Showing posts with label IVI. Show all posts
Showing posts with label IVI. Show all posts

Thursday, July 31, 2014

Using an IVI Class Compliant Driver

Hi everybody!

In the past, I have talked about the different driver options that we offer.  One of them is the IVI-COM/IVI-C driver.  IVI actually stands for Interchangeable Virtual Instruments. Today I am going to talk about how you can make that abbreviation true using the fact that our power supply can use the IviDCPwr class.   I have received  a few questions in the past about how to do this and every time I do it, it takes me a while to remember all of the steps.  Posting it here will put it somewhere where people (including me!) can find it easily

To start off you need to download and install the following:
  • The Agilent N6700 IVI-COM/IVI-C  driver from Agilent’s website.  If you get the driver from somewhere else, I am not sure how it will work.
  • NI VISA since you will need NI-MAX
  • IVI Compliance package

Once you have all of this, you are ready to get started.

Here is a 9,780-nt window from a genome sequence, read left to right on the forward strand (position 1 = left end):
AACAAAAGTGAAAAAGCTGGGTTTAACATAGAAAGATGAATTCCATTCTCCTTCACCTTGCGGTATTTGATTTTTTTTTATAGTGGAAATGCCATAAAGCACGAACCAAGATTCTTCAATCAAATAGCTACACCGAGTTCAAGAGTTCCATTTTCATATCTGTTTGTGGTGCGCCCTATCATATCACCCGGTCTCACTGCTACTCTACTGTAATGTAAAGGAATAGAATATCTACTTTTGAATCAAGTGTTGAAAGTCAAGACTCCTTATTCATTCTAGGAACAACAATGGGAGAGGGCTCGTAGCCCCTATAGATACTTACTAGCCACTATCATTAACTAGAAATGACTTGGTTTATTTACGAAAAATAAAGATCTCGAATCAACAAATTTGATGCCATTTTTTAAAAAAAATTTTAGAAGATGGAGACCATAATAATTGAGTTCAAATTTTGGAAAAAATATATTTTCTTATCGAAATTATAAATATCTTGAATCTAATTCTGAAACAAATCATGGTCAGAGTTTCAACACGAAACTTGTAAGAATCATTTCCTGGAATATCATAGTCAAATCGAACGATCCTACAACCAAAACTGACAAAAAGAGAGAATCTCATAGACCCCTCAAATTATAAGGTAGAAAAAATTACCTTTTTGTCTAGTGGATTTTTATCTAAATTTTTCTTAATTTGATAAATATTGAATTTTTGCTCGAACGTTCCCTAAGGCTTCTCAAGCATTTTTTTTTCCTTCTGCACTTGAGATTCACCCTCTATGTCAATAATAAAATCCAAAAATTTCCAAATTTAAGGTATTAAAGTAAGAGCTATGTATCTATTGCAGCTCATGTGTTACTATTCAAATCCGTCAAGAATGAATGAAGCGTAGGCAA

The first thing that you need to do is set your targeted instrument in NI-MAX.  I have a N6702A connected to my LAN.  Here's how it shows up in MAX:

After that, you want to go to the "IVI-Drivers" menu, select the "Driver Sessions" item and right click on it to select "Create new".   From there, click on the "software" tab and select the appropriate driver, in this case the AgN67xx driver.  

You can see here that the driver complies to the IviDcpwr class whcih is what we will be using.  

The next thing to do is in the "Hardware" Tab of the same menu.  You need to specify which instruments use this driver.  Click on "Add" to add your instrument.  It should look like this:

 One thing that I cannot stress enough is that you need to check that checkbox.  In you don't, this will not work and you will spend a little bit of time trying to figure out why you are getting resource not found errors.  Believe me I know this from experience!  After you double check everything make sure that you click on "Save IVI Configuration".

Now choose "Logical Names".  Right click on it and select "Create New".  I created a logical name called "MPS" (this stands for Modular Power System if you were wondering).  You need to refer it to the correct driver session:

Make sure to click on "Save IVI Configuration" again.